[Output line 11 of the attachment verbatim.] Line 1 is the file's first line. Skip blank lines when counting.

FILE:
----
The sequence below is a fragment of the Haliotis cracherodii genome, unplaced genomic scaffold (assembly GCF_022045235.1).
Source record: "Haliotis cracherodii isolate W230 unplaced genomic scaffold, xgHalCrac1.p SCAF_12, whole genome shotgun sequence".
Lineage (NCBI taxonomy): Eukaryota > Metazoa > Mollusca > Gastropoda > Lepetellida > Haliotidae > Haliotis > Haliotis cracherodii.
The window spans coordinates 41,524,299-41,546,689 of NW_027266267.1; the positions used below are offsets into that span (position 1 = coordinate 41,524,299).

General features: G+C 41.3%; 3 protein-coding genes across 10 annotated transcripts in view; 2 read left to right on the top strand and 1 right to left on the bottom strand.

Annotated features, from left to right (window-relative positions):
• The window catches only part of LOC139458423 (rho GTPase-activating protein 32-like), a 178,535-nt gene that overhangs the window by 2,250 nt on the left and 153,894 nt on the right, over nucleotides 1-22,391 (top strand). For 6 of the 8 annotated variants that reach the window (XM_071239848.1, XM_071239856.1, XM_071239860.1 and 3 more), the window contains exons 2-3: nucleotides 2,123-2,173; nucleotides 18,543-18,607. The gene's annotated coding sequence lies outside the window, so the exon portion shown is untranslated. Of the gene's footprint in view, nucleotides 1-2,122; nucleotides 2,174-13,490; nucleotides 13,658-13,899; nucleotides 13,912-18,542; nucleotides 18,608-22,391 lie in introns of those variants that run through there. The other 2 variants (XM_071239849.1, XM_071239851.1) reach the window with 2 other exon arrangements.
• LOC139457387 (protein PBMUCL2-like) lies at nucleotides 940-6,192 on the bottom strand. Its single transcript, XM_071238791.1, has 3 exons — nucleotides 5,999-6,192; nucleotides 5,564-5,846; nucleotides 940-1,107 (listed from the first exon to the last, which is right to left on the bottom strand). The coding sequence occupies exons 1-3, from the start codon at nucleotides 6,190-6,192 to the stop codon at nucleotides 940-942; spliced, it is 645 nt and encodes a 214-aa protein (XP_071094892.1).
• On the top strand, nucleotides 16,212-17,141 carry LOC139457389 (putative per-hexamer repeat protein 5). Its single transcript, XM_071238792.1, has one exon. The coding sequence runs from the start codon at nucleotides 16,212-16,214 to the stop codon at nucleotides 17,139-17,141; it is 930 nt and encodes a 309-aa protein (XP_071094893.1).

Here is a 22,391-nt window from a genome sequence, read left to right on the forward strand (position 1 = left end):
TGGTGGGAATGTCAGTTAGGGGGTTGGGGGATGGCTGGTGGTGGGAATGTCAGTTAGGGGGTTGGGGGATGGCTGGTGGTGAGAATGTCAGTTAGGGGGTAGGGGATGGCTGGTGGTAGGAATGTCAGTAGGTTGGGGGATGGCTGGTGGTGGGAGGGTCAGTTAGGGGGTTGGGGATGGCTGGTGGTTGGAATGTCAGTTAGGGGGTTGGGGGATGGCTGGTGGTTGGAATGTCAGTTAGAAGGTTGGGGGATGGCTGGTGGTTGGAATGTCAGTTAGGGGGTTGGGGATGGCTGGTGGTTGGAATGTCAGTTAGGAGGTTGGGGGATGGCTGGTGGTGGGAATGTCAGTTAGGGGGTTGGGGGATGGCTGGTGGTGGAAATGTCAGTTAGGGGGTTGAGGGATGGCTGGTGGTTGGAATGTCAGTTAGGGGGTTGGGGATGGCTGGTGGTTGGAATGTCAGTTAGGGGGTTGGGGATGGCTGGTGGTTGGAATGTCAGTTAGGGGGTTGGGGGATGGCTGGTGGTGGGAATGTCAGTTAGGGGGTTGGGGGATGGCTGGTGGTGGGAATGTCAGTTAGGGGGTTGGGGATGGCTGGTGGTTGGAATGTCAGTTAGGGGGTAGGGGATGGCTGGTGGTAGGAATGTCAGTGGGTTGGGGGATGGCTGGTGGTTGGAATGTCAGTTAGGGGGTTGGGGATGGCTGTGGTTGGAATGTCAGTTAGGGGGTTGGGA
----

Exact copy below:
TGGTGGGAATGTCAGTTAGGGGGTTGGGGGATGGCTGGTGGTGGGAATGTCAGTTAGGGGGTTGGGGGATGGCTGGTGGTGAGAATGTCAGTTAGGGGGTAGGGGATGGCTGGTGGTAGGAATGTCAGTAGGTTGGGGGATGGCTGGTGGTGGGAGGGTCAGTTAGGGGGTTGGGGATGGCTGGTGGTTGGAATGTCAGTTAGGGGGTTGGGGGATGGCTGGTGGTTGGAATGTCAGTTAGAAGGTTGGGGGATGGCTGGTGGTTGGAATGTCAGTTAGGGGGTTGGGGATGGCTGGTGGTTGGAATGTCAGTTAGGAGGTTGGGGGATGGCTGGTGGTGGGAATGTCAGTTAGGGGGTTGGGGGATGGCTGGTGGTGGAAATGTCAGTTAGGGGGTTGAGGGATGGCTGGTGGTTGGAATGTCAGTTAGGGGGTTGGGGATGGCTGGTGGTTGGAATGTCAGTTAGGGGGTTGGGGATGGCTGGTGGTTGGAATGTCAGTTAGGGGGTTGGGGGATGGCTGGTGGTGGGAATGTCAGTTAGGGGGTTGGGGGATGGCTGGTGGTGGGAATGTCAGTTAGGGGGTTGGGGATGGCTGGTGGTTGGAATGTCAGTTAGGGGGTAGGGGATGGCTGGTGGTAGGAATGTCAGTGGGTTGGGGGATGGCTGGTGGTTGGAATGTCAGTTAGGGGGTTGGGGATGGCTGTGGTTGGAATGTCAGTTAGGGGGTTGGGA